These days, it seems like everyone and her dog has an opinion about the best way to get your work from your desktop to your bookstore—and more often than not, none of those people seem to agree with each other! What’s a struggling writer to do? How do you sort out the diamonds from an Internet full of—well, coal? Here are a few tips that will help you navigate the uncharted seas:
1. Consider the source.
Some writers are just looking for folks who are struggling with the same issues, and find a sense of community to be the most helpful thing the Internet can offer them. If that describes you, look for a blog whose voice or personality resonates most strongly with your experience, and don’t worry about that person’s credentials. But if you’re seeking out nuts-and-bolts advice on the mechanics of querying, or how to deal with a frustrating editor, you’ll want to make sure you’re depending on a trustworthy source. What’s the blogger’s experience in the industry? How successful is she in her field? If you’re reading an agent blog, is that person established? Or is he an intern or assistant who may not have much experience? Does the editor you’re following work with a well-respected press? Does the self-published writer seem to have a solid track record of sales? If you’re looking for general industry news, is the blog published by a reputable source—for example, an industry magazine or a major newspaper? These are all things you’ll want to take into consideration when you’re deciding which blogs are most useful to you.
2. Take ultimatums with a grain of salt.
One of the most frustrating—and serendipitous!—things about publishing is that there’s really no “right” way to do anything. While the basic etiquette rules of the professional world always apply, individual journeys toward publication may look completely different from one writer to the next. So if a blog you’re following insists there’s only one “right” way to, say, format a query, write a book, or break into the industry, think twice before taking that advice to heart. If you have your heart set on working with a particular agent, and he has very specific requirements outlined on his blog, you’ll absolutely want to follow them. Otherwise, look for a second opinion before you rewrite your entire query or throw out your pitch.
3. Follow blogs that dovetail with your interests.
Of course, you may follow some blogs simply because they’re entertaining, or because you enjoy being a part of a commenting community. But the blogs that are most pertinent to your career will probably be by agents, editors, or writers who have goals in common with your own. For example, if you’re looking at agent blogs, check out the agent’s client list—are her books similar to the one you’re writing? Agents who work specifically with genre fiction may have a different approach from agents who are more interested in literary fiction. Agents who represent mostly YA might offer different information than agents who primarily work with nonfiction. The same is true for editors and writers. While bloggers whose interests aren’t the same as yours might offer plenty of general useful information, you may want to depend more heavily on bloggers whose focus is the work you’re producing.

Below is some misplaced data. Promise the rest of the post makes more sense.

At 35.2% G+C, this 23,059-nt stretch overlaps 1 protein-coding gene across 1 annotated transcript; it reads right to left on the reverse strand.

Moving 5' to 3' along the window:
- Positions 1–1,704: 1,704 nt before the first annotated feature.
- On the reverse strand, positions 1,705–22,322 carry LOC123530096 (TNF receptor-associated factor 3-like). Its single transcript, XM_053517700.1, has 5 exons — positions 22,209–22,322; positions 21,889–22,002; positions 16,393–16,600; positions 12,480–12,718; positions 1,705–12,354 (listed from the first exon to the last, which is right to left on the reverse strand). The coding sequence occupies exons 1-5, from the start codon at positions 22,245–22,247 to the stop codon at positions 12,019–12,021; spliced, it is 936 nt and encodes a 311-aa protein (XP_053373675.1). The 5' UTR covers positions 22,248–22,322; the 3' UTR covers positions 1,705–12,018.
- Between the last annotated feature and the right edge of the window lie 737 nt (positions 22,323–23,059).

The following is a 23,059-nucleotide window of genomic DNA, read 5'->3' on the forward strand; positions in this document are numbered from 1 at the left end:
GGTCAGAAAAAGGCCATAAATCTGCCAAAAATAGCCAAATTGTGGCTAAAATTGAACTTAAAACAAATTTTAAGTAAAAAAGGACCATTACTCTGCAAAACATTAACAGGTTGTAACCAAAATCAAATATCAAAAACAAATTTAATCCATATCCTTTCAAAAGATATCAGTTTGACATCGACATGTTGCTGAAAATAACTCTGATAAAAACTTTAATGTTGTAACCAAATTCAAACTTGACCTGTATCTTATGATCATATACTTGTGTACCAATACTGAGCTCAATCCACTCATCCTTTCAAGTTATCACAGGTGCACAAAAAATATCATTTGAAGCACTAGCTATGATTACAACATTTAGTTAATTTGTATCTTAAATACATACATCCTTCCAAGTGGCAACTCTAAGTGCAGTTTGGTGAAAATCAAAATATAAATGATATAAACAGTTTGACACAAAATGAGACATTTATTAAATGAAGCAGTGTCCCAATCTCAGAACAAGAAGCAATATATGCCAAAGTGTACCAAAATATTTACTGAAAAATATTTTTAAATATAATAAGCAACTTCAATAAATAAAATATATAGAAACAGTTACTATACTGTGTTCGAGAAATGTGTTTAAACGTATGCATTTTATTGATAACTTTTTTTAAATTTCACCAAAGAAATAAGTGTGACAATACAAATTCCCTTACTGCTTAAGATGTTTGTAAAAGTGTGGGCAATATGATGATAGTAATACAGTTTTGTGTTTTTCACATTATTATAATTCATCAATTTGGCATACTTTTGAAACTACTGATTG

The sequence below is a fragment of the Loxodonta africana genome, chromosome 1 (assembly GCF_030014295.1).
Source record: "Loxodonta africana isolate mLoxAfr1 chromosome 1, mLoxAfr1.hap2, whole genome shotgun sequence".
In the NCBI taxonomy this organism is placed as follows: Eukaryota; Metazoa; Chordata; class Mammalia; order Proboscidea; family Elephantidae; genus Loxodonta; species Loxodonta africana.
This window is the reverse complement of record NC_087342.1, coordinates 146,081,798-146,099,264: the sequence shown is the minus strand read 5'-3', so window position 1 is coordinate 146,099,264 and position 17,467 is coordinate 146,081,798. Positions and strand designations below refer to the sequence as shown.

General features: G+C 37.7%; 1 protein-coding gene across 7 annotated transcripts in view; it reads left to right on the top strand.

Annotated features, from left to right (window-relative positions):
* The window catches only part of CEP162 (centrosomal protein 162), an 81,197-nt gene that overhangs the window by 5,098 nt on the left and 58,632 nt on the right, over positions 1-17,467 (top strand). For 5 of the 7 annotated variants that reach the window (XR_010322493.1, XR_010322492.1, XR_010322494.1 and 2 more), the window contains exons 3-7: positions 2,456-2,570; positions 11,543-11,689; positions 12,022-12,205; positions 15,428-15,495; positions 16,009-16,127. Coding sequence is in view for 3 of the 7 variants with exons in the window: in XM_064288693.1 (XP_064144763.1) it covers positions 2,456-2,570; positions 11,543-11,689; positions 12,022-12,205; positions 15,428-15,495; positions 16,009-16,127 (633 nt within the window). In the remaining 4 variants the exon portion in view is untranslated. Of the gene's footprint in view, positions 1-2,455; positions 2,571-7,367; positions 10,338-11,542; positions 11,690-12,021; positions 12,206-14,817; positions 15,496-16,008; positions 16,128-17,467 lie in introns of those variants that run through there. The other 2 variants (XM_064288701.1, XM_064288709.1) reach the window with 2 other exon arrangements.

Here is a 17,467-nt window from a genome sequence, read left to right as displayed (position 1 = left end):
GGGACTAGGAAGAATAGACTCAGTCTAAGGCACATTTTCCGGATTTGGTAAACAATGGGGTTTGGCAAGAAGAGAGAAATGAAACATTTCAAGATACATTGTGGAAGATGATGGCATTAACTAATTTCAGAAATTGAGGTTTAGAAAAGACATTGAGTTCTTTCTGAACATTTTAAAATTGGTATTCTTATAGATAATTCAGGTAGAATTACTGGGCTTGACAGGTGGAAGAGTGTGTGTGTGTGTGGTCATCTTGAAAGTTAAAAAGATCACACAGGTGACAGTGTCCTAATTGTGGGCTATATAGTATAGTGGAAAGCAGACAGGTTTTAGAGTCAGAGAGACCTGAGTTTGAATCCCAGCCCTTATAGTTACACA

4. Have fun!
Spending time on the Internet should feel like a source of information and community—not a discouraging chore. If you can’t take in another debate on Courier versus Times New Roman, or you’re just feeling overwhelmed, take a break! Head outside for a walk, or turn your focus back to your writing. It might help you to limit your querying research to just before you’re actually ready to query, or to worry about what agents you’ll submit to only after you’ve finished your book. There’s no real need to keep abreast of every single trend in the industry, especially if it’s making you feel crazy instead of well-informed. If you’re like me, it’s easy to fall into the trap of spending all day on the Internet, only to realize you’ve completely forgotten about the thing that really counts—your book. So close that browser window, and get back to work!